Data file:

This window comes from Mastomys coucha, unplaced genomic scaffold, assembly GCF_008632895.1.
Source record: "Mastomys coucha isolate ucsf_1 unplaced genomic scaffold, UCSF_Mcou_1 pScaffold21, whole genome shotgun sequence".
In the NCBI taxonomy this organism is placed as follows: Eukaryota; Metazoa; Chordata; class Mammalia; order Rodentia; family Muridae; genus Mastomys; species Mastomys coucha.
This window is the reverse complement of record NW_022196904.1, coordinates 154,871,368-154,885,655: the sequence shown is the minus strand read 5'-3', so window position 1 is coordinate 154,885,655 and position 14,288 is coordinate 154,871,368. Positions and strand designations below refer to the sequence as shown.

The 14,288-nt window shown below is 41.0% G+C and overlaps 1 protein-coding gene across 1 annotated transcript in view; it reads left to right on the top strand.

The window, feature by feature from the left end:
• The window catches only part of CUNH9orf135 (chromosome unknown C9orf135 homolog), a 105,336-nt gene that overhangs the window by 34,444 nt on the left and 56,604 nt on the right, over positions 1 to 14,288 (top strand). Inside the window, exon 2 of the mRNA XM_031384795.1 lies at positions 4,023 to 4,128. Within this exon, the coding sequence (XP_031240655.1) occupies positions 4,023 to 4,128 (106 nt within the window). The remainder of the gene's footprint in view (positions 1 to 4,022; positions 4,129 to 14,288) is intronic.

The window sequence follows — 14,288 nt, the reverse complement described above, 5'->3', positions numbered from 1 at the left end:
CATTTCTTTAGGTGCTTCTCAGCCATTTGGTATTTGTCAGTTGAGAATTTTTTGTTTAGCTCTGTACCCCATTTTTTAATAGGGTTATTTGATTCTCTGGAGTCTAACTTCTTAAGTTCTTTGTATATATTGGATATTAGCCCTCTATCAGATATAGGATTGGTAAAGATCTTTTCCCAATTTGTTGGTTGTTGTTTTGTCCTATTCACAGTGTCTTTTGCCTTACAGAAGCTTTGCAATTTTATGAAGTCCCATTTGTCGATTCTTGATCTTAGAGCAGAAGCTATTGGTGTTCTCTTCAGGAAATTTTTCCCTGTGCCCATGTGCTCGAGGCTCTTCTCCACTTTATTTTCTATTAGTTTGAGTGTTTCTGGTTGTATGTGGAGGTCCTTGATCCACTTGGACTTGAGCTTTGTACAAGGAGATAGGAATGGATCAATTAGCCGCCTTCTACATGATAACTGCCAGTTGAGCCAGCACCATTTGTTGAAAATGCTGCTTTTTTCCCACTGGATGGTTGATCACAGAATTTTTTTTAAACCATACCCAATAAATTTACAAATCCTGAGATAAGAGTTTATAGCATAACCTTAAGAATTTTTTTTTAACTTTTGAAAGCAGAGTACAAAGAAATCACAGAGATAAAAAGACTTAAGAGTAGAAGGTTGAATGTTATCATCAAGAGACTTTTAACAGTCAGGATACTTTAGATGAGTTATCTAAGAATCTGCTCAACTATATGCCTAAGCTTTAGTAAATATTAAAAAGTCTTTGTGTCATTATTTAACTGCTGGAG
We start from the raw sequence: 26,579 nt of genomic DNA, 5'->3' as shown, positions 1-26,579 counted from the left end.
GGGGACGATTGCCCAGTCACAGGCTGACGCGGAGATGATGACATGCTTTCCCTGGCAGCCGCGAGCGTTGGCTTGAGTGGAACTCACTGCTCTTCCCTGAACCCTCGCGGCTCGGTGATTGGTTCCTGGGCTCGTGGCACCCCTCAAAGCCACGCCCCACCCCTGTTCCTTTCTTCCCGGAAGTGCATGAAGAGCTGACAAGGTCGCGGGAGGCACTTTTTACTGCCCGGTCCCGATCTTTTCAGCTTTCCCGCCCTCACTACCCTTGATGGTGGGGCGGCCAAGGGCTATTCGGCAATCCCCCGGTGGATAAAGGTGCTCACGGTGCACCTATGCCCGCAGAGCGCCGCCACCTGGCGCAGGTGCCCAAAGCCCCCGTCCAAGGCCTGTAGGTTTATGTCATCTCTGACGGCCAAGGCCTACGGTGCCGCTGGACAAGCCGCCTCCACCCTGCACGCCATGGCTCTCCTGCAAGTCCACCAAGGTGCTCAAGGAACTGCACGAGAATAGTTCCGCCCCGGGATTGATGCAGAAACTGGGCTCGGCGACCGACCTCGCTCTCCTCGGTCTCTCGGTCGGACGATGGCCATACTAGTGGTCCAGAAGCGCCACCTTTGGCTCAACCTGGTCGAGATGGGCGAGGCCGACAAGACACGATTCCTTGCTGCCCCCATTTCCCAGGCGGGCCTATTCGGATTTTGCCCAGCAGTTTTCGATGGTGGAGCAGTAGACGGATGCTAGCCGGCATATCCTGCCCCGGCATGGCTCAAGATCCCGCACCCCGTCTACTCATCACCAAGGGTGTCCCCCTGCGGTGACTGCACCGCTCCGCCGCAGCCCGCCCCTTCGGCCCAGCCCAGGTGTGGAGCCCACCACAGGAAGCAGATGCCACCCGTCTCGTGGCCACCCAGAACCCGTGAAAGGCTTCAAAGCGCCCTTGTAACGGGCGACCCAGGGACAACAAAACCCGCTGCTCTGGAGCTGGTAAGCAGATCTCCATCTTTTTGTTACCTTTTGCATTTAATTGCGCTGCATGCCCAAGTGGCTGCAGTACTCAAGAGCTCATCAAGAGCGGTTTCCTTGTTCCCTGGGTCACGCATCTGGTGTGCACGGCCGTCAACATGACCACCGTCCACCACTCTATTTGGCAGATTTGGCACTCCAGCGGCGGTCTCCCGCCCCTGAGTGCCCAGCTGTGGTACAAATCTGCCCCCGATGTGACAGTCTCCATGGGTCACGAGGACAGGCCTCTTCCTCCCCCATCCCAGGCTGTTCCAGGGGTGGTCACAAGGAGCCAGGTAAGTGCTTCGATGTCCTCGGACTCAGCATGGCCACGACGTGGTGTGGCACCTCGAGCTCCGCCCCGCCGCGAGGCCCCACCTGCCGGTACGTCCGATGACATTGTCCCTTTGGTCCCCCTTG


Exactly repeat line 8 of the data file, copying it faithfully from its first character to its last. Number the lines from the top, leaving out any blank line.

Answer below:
The window sequence follows — 14,288 nt, the reverse complement described above, 5'->3', positions numbered from 1 at the left end: